Did I ruin the heating element? - Page 2

Equipment doesn't work? Troubleshooting? If you're handy, members can help.
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drgary
Team HB

#11: Post by drgary »

Here are some authoritative links on descaling from the late Robert Pavlis, a member who was a retired chemistry professor. I'm linking these in case anyone wants to do a deeper dive.

Blue water after descaling...

The chemistry of scale in espresso machine boilers [FAQ]

HTH
Gary
LMWDP#308

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CopperAZ (original poster)

#12: Post by CopperAZ (original poster) »

thank you for all of the replies. Status update:
I got everything cleaned up inside and cleaned the group head thoroughly as well as the solenoid that connects to it and put a new gasket in there even though it didn't really need a new one. I got the boiler put back together and everything reconnected. So before closing it up I wanted to test it out. So I put the water hose into a pitcher of filtered water. I turned the machine on and I heard a click. I thought this was the pump starting? The lights on the switches turn on. I expected the pump to start pumping water out of the pitcher but this never happened. The boiler did start to heat up because I could feel the outside of the boiler start to warm up to touch so the heating element seems to be working. But I did not want to leave this on too long with no water in the boiler.

But now I can't get water into the boiler. Any ideas?

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Nunas
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#13: Post by Nunas »

Perhaps the pump has an air lock and needs priming. Us a syringe to force water through the hoses/pipes and try it again.

CopperAZ (original poster)

#14: Post by CopperAZ (original poster) »

thank you I tried this but no luck. Maybe it needs constant positive pressure or maybe the pump is dead?

Marcelnl
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#15: Post by Marcelnl » replying to CopperAZ »

Is there a one way valve or something like it stuck?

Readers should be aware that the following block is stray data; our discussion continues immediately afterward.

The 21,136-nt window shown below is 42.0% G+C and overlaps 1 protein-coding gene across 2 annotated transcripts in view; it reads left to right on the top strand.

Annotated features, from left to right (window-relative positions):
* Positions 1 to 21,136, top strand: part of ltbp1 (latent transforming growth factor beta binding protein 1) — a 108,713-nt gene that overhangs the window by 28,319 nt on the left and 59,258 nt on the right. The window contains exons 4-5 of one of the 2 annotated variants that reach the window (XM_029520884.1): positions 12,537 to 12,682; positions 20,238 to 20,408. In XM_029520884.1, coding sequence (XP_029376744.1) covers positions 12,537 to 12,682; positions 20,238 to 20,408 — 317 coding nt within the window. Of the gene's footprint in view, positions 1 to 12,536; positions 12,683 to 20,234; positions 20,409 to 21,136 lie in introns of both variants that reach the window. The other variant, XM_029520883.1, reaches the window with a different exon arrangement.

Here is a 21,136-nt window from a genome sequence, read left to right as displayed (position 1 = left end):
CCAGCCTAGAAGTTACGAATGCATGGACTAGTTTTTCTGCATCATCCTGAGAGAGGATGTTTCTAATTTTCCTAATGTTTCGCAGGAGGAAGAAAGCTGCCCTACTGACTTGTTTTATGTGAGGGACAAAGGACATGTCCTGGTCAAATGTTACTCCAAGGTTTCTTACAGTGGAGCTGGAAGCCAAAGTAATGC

Here a thread that may help, I'd disconnect the pump and connect it directly to power to see if it works, if not when connected directly (water in and out also disconnected) check the Motor Capacitor (those have a tendency to die, especially after 10 or so years in a hot environment)
Laranzato/Promac Club ME/Rancilio S27 Rebuild Help!?
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CopperAZ (original poster)

#16: Post by CopperAZ (original poster) »

I disconnected the pump from the pump motor. The motor spins fine but the pump shaft is stuck. When I removed them there was some sort of sticky amber goo on the bearing and some of it was crusted on. Otherwise the pump looks really clean. I soaked it in some vinegar water and the goo was gone but the shaft won't turn. I tried with a crescent wrench but could not get it to turn.

Marcelnl
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#17: Post by Marcelnl »

That probably is your culprit right there!
Usually the pump can be bought separate from the motor, and rebuild kits do exist (I think most are rotary vane pumps, not sure)

Can you post some pictures?

https://www.espressoparts.com/pages/rot ... eplacement
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Randy G.

#18: Post by Randy G. »

CopperAZ wrote:I disconnected the pump from the pump motor. The motor spins fine but the pump shaft is stuck. When I removed them there was some sort of sticky amber goo on the bearing and some of it was crusted on. Otherwise the pump looks really clean. I soaked it in some vinegar water and the goo was gone but the shaft won't turn. I tried with a crescent wrench but could not get it to turn.
Sounds like solidified grease. I just resurrected a 1902 treadle sewing machine that had a similar problem. While it is likely possible to get the pump working, it is probably a good idea to:
1 - Replace the pump
2 - STOP POWERING THE HEATING ELEMENT when there is no water in the boiler!

But for now, if the bearings can be opened up (some have seals that pop open) bearings can often be cleaned out and re-greased. If nothing else, you will learn how the pump works and may get it working, even if temporarily. BUT.. be aware that if the pump seals are bad the pump may very well leak, so proceed with caution.
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JimH

#19: Post by JimH »

It is also possible that the impeller in the pump became locked in place by scale while it was sitting unused. I would open up the bypass valve on the pump to see how bad the scaling problem is. Be prepared to replace the o-rings in the bypass valve, they usually leak after they have been disturbed from long inactivity. Pumps can be descaled, but replacement of the pump is usually the more expensive but much easier solution.

On an earlier topic, the large tube in the middle between the heating element legs is the heat exchanger. It is chrome plated copper and the chrome does tend to flake off over time. In your picture there were a couple of darker spots at the water line that might be pinhole leaks in the HX, either existing or potential, so it is definitely worth closer examination.

CopperAZ (original poster)

#20: Post by CopperAZ (original poster) »

Randy G. wrote:Sounds like solidified grease. I just resurrected a 1902 treadle sewing machine that had a similar problem. While it is likely possible to get the pump working, it is probably a good idea to:
1 - Replace the pump
I believe you are correct about the solidified grease. I ordered a pump replacement and it finally arrived today. In preparing to install it I noticed some more of the grease on the inside of the pump where it connects to the motor. But here it wasn't completely solidified and was clearly grease when I rubbed it into a paper towel.